Defining, protecting human rights is a common endeavor, speakers say

| Cindy Wooden | November 19, 2018 | 0 Comments

An unbalanced focus on the word “rights” without a primary focus on the word “human” can lead to situations where the interests of the powerful or the wealthy prevail over the good of all human beings, which is what the Universal Declaration of Human Rights attempted to promote, said the Vatican secretary of state.

Anticipating the 70th anniversary of the declaration in December, Cardinal Pietro Parolin, Vatican secretary of state, said the rights of all are threatened when human life is treated as “property” rather than as a gift and when the focus is only on an individual and not what is common to all human beings.

“Unfortunately, it is precisely the right to life that seems most exposed to the individualism that particularly characterizes Western society,” the cardinal said Nov. 15 at an international symposium sponsored by the Joseph Ratzinger-Pope Benedict XVI Foundation.

The right to life, recognized in Article 3 of the declaration, is “the true basis of all human rights,” he said.

Obviously, life is what all human beings have in common. Recognizing the existence of God, the creator of life, adds to the sense of life as a gift to be protected, he said, but even without faith a reasonable human being naturally knows that life is a value to protect.

The right to life and the declaration’s assertion of a right to be free of “cruel, inhuman or degrading treatment or punishment” motivates the Catholic Church’s efforts “on behalf of the universal elimination of the death penalty,” the cardinal said.

Looking at the history of the declaration, Cardinal Parolin acknowledged how late the Catholic Church was in coming to embrace the document; in 1963 St. John XXIII was the first pope to publicly praise the declaration in a papal document.

Previously, the cardinal said, the church insisted that “real human rights consisted in obeying, according to the dictates of the church, the obligations instilled by natural and divine law.”

The Second Vatican Council formally recognized the right to religious freedom for all people, not just Catholics, and opened the way for the Catholic Church to become one of the strongest, most consistent proponents of human rights globally, he said.

However, Cardinal Parolin said, “where ‘rights’ are promoted that the church holds to be incompatible with divine law or natural law, which can be known through the use of reason, the Holy See does not cease raising its voice in defense of the human person.”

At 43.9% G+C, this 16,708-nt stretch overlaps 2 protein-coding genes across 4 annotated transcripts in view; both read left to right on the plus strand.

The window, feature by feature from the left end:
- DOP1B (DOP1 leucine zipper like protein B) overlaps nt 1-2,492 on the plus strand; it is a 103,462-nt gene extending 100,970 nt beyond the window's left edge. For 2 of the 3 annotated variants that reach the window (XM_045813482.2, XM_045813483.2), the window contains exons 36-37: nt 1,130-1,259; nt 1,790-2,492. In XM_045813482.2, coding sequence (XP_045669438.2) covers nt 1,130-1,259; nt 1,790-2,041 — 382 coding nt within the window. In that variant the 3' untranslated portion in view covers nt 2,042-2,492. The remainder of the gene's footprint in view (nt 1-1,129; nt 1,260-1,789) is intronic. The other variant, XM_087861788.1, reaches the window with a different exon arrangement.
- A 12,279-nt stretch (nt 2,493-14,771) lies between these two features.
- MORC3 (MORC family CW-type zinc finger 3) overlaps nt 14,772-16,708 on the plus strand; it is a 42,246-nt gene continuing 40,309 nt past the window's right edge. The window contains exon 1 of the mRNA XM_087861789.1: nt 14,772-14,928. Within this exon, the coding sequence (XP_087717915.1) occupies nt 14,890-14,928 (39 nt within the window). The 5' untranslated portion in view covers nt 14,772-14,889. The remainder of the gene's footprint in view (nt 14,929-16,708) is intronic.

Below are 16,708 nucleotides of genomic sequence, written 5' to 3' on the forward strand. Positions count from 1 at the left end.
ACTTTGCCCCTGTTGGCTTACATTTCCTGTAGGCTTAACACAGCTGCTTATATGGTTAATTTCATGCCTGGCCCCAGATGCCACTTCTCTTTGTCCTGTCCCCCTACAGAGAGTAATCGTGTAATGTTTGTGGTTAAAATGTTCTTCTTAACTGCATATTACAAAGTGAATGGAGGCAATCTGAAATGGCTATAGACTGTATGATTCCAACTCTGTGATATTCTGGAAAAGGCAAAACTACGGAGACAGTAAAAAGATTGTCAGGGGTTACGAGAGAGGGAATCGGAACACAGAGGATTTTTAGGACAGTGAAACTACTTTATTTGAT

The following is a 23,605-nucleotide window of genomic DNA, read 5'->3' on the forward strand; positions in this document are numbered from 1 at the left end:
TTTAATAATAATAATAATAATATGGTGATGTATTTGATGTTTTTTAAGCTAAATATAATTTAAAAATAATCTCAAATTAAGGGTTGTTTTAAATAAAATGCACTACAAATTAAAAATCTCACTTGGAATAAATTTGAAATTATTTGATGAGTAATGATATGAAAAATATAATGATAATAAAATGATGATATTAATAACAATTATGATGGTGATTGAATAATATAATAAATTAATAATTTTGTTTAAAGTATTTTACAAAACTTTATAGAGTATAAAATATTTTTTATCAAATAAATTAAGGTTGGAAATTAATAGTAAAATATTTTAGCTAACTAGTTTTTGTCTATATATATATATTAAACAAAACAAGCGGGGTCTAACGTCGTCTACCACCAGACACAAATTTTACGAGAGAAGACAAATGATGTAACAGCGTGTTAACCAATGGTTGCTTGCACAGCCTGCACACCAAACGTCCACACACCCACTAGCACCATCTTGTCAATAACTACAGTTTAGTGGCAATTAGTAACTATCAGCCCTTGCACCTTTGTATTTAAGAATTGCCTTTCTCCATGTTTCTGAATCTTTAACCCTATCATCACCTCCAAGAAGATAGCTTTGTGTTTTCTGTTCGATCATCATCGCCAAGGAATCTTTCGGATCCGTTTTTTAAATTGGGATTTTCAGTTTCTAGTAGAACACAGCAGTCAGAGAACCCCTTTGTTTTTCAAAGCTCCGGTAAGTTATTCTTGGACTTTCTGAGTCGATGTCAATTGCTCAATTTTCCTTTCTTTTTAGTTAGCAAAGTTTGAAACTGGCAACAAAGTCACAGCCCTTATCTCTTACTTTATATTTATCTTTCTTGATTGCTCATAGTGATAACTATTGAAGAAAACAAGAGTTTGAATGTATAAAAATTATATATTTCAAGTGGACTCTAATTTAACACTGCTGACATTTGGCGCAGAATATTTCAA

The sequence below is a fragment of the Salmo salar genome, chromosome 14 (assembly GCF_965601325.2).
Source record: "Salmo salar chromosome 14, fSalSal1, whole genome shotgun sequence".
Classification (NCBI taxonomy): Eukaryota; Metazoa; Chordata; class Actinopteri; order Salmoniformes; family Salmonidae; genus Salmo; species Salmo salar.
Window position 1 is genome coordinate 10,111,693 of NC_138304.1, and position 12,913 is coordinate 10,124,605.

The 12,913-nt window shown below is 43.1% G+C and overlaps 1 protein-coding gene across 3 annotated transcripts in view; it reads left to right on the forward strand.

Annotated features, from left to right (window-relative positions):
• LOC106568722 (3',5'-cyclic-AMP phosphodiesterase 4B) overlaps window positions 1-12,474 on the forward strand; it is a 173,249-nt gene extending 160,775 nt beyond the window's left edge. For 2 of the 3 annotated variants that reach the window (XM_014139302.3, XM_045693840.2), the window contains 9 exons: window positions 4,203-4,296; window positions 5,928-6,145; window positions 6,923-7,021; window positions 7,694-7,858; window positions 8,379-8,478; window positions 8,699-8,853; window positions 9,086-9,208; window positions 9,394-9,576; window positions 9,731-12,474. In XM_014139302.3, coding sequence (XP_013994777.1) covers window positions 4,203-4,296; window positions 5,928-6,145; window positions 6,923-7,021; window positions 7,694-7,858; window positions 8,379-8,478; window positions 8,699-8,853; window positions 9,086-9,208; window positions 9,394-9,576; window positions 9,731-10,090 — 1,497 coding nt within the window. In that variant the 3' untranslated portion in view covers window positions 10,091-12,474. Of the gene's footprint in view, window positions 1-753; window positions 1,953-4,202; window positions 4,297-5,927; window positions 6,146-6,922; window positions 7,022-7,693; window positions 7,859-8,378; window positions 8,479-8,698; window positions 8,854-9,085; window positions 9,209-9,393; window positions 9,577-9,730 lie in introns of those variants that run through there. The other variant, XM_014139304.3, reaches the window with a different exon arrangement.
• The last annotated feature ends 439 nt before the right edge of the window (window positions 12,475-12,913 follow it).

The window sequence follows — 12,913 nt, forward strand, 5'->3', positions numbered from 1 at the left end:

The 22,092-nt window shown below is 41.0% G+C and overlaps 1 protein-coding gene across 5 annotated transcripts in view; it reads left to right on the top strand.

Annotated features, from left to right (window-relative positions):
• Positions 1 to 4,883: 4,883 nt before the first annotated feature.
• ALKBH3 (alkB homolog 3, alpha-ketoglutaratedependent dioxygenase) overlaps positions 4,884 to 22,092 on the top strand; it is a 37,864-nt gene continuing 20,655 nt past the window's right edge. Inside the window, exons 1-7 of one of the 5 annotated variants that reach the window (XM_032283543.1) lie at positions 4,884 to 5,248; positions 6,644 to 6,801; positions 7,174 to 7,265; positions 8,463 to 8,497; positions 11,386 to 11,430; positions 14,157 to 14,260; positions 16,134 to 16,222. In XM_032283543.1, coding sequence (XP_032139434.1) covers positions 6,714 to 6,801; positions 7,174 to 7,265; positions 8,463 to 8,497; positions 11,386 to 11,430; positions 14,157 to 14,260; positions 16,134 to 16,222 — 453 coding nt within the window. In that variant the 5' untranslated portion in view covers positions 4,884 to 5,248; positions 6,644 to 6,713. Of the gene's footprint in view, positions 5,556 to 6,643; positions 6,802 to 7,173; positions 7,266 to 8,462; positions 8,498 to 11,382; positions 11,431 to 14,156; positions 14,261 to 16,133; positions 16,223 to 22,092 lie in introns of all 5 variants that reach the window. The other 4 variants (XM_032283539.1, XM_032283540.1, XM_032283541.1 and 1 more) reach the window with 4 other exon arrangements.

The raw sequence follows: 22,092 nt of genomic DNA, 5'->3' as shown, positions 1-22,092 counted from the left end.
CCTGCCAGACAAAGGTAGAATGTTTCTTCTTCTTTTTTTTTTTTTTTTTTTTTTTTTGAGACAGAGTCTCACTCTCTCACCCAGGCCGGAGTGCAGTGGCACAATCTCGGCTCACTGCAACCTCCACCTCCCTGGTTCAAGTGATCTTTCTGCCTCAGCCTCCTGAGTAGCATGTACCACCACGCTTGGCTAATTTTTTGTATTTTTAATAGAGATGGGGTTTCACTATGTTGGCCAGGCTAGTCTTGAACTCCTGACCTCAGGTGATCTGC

Mary Ann Glendon, a professor at Harvard Law School, told the conference that the 70th anniversary of the declaration “takes place amid a rising tide of skepticism that threatens to engulf the very idea of universal rights.”

Much of the November symposium focused on discussing which rights are “fundamental” and belong to all people and which are relative rights or even fake “rights” that, when granted, prevent others from enjoying their fundamental rights, particularly the right to life.

“That is why the framers of the universal declaration deliberately stuck to a small core of fundamental principles that were deeply rooted in the world’s major philosophical and religious traditions and remained silent on many contentious matters, including abortion,” Glendon told the conference.

“The framers,” she said, “settled on a small core of rights so fundamental that no nation would openly oppose them.”

People should remember, she said, that “the men and women who brought the human rights project to life (in 1948) were not starry-eyed idealists. Nearly all of them had lived through two world wars and severe economic crises. The events of their times had shown them human beings at their best and worst.”

To strengthen recognition of the universal declaration and its application globally today, Glendon suggested people once again “stick to basics” with fundamental rights, accept there will be “a pluralistic approach” to implementing them, recognize that the rights in the declaration are intertwined and work from the principle of subsidiarity.

Applied to human rights, she said, the principle would mean encouraging “the building of a rights-respecting culture from the bottom up,” recognizing that “human rights are just words on a piece of paper until they take root in habits and attitudes nurtured in human communities and institutions.”

Then, she said, international agencies and human rights organizations would be asked to focus on the most serious, widespread rights violations, such as genocide, torture, the forced transfer of populations and the denial of religious freedom.

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